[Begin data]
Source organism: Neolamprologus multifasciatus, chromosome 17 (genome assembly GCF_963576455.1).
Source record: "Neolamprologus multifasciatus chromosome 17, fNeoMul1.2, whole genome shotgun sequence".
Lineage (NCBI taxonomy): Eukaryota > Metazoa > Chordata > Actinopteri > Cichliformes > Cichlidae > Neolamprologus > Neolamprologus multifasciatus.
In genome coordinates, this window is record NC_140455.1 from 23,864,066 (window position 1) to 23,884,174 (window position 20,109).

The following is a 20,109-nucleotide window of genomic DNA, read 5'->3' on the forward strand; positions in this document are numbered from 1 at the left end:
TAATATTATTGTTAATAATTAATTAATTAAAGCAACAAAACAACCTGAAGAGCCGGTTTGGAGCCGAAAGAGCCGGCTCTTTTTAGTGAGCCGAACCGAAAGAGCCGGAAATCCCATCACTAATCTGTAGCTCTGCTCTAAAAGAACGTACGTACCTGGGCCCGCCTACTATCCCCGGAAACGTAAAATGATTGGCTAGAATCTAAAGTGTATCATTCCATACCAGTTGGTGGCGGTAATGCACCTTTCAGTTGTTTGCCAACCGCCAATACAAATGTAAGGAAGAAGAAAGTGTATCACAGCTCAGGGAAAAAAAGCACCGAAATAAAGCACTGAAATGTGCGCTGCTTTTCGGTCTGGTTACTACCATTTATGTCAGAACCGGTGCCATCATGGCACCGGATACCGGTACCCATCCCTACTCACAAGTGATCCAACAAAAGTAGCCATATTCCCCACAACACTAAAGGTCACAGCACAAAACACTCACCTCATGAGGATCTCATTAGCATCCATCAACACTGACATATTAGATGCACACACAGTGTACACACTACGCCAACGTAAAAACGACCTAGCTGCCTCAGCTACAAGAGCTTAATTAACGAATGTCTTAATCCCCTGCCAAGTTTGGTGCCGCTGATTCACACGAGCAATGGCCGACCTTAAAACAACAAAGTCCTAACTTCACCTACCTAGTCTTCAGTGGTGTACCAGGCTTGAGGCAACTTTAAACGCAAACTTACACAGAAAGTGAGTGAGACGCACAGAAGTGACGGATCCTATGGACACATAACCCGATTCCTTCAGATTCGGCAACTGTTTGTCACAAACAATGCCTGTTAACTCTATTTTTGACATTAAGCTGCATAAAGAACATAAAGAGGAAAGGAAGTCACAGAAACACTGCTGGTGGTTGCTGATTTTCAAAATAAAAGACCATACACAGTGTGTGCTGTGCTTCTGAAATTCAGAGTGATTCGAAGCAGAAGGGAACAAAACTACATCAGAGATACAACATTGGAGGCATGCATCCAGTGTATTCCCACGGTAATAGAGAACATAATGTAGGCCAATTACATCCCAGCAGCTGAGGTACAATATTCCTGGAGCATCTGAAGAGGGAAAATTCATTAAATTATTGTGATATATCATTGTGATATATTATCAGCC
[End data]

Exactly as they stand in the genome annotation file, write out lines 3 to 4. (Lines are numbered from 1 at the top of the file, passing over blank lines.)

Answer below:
Lineage (NCBI taxonomy): Eukaryota > Metazoa > Chordata > Actinopteri > Cichliformes > Cichlidae > Neolamprologus > Neolamprologus multifasciatus.
In genome coordinates, this window is record NC_140455.1 from 23,864,066 (window position 1) to 23,884,174 (window position 20,109).